Checking Out The Hardware
After setting all the options you want, the last step is to loading the negatives in the negative holder and insert the holder into the side of the scanner . The scanner does not automatically feed the holder through, so you will need to manually feed the slide holder to the image you want to scan .
You can get the preview of your scan to come up by making sure you select the “Preview” and “Confirm” options on the settings menu. I like this preview as when you hit the “QuickScan” button on the scanner, you get a window that looks like the following:
As you can see, I have asked for a file that is 48bit color, 7200 DPI and I can sort of crop my picture the way I want in the preview window. A 7200DPI scan is a whopping 378MB in size! So much for having only 500MB of minimum storage.
Files sizes that are this large, prompt a warning window to pop up when you hit the scan button. It asked you if you really need a file that is over 26MB in size!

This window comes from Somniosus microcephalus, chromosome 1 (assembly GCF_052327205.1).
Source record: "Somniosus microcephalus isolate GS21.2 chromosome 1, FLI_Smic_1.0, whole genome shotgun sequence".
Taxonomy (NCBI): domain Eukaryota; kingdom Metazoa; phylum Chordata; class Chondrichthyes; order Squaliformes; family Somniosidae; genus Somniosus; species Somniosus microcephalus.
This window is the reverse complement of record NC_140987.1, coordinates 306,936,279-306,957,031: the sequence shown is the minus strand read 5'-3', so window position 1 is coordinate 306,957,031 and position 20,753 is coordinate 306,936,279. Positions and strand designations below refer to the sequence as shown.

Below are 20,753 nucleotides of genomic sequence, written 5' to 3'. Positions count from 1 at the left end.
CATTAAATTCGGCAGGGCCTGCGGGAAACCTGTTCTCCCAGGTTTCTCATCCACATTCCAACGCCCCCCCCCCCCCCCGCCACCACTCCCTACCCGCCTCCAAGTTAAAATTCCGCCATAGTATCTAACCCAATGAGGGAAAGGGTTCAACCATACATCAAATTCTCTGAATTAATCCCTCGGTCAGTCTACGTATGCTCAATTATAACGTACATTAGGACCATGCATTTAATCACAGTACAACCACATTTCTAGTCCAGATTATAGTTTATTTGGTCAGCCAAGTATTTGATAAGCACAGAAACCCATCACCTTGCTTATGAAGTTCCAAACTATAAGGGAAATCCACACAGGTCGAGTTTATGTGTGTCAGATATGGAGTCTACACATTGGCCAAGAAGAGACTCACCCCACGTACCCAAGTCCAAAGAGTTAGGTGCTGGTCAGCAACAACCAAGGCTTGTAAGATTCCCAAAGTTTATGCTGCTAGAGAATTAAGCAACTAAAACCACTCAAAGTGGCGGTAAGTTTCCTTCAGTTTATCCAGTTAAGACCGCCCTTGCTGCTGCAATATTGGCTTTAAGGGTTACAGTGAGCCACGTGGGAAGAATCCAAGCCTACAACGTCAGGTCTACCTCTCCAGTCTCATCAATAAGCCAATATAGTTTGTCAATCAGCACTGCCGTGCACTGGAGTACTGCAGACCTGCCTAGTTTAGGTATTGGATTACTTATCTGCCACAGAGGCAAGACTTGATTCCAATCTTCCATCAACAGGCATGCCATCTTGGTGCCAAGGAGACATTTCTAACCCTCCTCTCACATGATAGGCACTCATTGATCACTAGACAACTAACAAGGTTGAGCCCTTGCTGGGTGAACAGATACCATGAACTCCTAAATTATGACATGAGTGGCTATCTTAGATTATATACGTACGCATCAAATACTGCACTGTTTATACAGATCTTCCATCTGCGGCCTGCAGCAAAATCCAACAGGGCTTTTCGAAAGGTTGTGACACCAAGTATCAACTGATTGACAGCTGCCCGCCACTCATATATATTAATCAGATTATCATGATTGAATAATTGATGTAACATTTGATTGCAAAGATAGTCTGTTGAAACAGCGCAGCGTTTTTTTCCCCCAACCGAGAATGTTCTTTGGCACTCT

How Long Does It Take?
I did some scans using a moderate machine that might represent what most folks will be using. It was a Pentium D820 running at 2.8 GHz with 2GB of RAM.
The 378MB, 48 bit color, 7200 DPI scan took about 4 minutes and 30 seconds to scan and resulted in a file that was 10223 x 6432 vs a 1.31mb, 24 bit color, 600 DPI scan takes about 7 seconds resulting in a file that was 852 x 540.
After the scans are complete, you can then take the scanned files and make further adjustments and modifications to them in the imaging software program of your choice. Professionals will likely use Adobe Photoshop CS3 or some other high powered graphics program. Seeing as I’m not much of a Photoshop CS3 pro, I stuck with Adobe Lightroom and IrfanView for very simple color/exposure modifications.
If this is all you need the plustek scanner to do then everything will work wonderfully well for you. Hit the QuickScan button and away you go.